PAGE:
Friday 6 December 2019

Obesity fears grow as 2 in 3 children's meals busting fat guidelines

Obesity has been rising in children in the west
Obesity has been rising in children in the west

Over two-thirds of meals for children analysed in restaurants across Ireland and the UK exceeded nutritional guidelines for fats.

A study conducted by a leading Irish college found that in one category alone, meals for older children, saturated fat content was a staggering 400pc higher than the recommended guidelines.

The Cork Institute of Technology (CIT) team also found that fast food restaurant meals contained less fat, salt and energy than meals in full-service restaurants.


The CIT team studied 39,000 meal combinations across 20 popular restaurant chains in both Ireland and the UK.

The survey has taken around two years to complete.

Dr Tara Coppinger, of CIT's Department of Sport, Leisure and Childhood Studies, led the study which was conducted in co-operation with a team from the University of Roehampton in the UK.

Their research, published in the Journal of Nutrition Education and Behaviour, raises alarming issues over children's diet and the fact that so many families are now eating out rather than dining at home.

It also comes against a background of increasing levels of obesity among children in both Ireland and the UK.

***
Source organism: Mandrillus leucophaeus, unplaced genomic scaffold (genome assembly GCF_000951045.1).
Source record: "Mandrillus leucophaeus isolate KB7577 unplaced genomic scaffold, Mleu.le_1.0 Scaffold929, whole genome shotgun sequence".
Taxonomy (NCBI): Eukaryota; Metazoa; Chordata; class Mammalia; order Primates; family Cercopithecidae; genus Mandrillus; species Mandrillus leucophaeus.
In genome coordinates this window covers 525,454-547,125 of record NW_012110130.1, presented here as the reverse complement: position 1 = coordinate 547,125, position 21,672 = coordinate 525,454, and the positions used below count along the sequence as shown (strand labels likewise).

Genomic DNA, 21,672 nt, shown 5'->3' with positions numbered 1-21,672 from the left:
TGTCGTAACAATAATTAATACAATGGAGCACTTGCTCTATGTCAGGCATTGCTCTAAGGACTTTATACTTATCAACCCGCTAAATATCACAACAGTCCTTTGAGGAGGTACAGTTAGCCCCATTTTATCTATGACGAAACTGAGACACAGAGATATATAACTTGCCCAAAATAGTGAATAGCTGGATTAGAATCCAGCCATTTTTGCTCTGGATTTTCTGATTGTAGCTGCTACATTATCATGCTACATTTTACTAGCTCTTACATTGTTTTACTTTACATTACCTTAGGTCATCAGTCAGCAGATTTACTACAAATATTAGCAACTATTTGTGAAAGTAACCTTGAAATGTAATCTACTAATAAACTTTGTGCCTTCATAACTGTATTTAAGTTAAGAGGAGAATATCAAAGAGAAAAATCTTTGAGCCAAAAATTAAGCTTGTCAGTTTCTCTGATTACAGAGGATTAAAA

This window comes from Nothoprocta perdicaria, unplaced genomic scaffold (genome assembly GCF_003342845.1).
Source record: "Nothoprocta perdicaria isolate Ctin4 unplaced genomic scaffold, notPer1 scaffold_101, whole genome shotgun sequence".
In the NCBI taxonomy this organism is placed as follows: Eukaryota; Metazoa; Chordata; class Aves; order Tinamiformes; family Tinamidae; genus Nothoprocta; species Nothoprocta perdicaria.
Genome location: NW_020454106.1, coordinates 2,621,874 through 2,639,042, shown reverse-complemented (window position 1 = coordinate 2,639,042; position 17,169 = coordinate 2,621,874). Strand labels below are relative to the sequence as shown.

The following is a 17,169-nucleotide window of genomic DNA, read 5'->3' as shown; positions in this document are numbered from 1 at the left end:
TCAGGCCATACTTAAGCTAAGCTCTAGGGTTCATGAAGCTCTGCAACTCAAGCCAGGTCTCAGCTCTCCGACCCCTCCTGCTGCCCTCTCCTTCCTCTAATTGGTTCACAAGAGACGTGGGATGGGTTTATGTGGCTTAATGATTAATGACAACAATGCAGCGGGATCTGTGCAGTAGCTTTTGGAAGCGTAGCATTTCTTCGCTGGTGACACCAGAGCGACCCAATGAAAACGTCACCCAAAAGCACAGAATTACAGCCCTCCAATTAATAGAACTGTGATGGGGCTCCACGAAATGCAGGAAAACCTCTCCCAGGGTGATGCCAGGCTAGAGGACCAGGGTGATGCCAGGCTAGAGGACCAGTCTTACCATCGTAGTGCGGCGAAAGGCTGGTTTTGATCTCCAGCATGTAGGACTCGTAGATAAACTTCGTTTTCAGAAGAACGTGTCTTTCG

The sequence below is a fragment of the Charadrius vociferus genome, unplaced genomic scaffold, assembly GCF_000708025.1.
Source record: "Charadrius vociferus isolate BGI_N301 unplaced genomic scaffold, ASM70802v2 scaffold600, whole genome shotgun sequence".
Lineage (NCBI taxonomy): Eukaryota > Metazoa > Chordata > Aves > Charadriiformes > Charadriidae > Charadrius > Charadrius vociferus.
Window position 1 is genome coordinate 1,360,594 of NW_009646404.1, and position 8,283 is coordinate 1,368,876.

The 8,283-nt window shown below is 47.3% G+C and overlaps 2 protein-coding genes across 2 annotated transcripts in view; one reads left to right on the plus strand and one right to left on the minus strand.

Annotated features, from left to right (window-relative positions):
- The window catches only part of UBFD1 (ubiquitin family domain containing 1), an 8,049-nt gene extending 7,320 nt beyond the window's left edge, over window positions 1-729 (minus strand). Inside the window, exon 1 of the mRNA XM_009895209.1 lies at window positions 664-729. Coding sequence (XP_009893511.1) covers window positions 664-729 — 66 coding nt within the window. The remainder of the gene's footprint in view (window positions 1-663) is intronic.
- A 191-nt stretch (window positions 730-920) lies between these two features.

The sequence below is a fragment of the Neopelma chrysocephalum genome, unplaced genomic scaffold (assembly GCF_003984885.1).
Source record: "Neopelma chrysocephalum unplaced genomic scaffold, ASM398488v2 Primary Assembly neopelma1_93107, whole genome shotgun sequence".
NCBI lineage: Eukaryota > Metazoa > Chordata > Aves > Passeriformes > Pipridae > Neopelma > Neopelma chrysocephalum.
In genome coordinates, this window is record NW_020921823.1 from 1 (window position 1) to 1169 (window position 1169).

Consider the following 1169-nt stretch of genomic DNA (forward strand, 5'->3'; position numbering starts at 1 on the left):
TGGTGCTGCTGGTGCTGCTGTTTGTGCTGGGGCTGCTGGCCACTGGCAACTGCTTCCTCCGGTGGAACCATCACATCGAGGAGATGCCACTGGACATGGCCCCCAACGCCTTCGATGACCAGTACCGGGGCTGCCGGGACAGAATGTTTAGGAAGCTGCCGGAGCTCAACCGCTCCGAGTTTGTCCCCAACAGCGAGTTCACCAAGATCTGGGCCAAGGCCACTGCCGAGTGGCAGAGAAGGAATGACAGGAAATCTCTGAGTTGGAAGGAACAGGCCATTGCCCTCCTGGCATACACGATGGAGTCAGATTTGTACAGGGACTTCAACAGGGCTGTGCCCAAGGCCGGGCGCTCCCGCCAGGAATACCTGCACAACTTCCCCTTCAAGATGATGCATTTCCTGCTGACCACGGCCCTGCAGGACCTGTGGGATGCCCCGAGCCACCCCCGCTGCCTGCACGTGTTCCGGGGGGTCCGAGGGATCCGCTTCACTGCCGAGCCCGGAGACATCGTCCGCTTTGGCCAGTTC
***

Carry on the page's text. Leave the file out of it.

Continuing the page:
Experts have warned that many European countries face major future health problems because of the spiralling levels of childhood obesity now being recorded.

The CIT study findings underline the scale of such fears.

"As families are opting to eat out more regularly, our findings indicate a worrying trend of young children eating increasingly unhealthy food," Dr Coppinger said.


"While the sugar sweetened drinks tax that came into effect in 2018 was a positive step to help improve the quality of food and drink on offer, this study proves that there is still a lot of work to be done in many of the country's most popular restaurants."

Some 68pc of meals examined were found to have both total fats and saturated fats above recommended health guidelines for children.

The average meal for younger children (aged two to five) contained 609 kcal, and for older children (six to 12) 653 kcal compared with guidelines of 364 and 550 kcal, for younger and older children, respectively.

When analysed, it was found that 68pc of younger children's meals were above both fat guidelines.

The research also showed that 55pc of older children's meals contained more total fat than recommended.

Worse still, they had more than four times the guidelines for saturated fat.

The study also revealed that so-called 'meal deals' were less likely to meet dietary guidelines than main meals alone.

The researchers found that comparing meal deals and the single main course highlighted the extent to which additional courses and drinks contribute to the energy content of a meal.

By unwittingly choosing the meal deal option as more convenient and better value for money, parents were unknowingly ordering meals that exceed dietary recommendations for their children.

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